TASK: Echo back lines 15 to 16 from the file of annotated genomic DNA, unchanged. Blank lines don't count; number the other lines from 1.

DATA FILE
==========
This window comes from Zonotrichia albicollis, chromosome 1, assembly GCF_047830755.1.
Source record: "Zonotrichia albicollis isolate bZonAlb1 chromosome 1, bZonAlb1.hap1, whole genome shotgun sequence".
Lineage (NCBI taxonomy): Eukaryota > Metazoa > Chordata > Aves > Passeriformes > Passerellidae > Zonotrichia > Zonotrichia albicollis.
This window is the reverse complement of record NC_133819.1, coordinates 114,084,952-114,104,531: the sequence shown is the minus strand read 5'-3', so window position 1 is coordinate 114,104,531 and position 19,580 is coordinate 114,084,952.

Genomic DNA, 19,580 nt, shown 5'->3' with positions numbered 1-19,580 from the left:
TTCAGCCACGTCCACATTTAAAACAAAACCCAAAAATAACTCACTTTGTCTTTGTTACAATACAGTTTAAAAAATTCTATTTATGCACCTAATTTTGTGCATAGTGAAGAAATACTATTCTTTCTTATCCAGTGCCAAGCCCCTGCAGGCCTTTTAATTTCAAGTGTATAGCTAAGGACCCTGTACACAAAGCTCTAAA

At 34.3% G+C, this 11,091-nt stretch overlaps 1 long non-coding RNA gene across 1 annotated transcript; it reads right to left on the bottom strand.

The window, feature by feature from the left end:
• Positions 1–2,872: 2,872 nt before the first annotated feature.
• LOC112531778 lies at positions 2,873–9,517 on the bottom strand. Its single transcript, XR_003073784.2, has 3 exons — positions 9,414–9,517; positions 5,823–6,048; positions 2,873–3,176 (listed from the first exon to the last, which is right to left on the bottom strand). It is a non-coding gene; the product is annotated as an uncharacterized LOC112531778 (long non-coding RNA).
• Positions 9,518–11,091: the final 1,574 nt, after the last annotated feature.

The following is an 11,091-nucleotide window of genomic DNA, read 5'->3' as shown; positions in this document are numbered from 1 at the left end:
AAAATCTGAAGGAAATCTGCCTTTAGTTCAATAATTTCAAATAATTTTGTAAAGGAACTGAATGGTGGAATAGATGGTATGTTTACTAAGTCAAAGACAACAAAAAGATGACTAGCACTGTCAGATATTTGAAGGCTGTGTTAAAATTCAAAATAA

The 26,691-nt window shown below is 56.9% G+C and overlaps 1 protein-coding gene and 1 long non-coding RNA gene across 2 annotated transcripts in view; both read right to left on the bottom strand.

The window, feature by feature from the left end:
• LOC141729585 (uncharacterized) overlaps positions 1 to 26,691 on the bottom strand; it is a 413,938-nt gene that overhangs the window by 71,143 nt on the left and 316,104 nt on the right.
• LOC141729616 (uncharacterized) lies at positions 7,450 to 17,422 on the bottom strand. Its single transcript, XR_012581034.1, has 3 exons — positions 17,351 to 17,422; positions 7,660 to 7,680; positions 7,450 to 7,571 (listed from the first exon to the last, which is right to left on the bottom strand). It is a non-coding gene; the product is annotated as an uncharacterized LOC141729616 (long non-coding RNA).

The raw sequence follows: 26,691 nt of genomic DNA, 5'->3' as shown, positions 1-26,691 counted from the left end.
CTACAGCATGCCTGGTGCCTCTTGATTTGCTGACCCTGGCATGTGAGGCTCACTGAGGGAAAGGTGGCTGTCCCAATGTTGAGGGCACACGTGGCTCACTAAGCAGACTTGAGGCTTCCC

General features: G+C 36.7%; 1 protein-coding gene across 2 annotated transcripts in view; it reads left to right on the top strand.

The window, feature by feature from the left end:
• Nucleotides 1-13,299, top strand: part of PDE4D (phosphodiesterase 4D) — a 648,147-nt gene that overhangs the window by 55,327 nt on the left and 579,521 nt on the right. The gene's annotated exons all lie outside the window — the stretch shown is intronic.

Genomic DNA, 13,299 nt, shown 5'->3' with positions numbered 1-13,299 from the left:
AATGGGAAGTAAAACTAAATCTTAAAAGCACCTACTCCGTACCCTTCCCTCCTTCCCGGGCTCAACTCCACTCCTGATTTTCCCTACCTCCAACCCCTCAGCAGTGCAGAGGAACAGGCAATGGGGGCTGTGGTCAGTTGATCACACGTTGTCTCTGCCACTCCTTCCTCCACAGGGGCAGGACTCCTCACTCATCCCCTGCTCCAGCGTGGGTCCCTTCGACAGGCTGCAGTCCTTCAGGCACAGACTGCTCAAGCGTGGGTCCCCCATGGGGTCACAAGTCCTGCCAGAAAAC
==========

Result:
The window, feature by feature from the left end:
• LOC141729585 (uncharacterized) overlaps positions 1 to 26,691 on the bottom strand; it is a 413,938-nt gene that overhangs the window by 71,143 nt on the left and 316,104 nt on the right.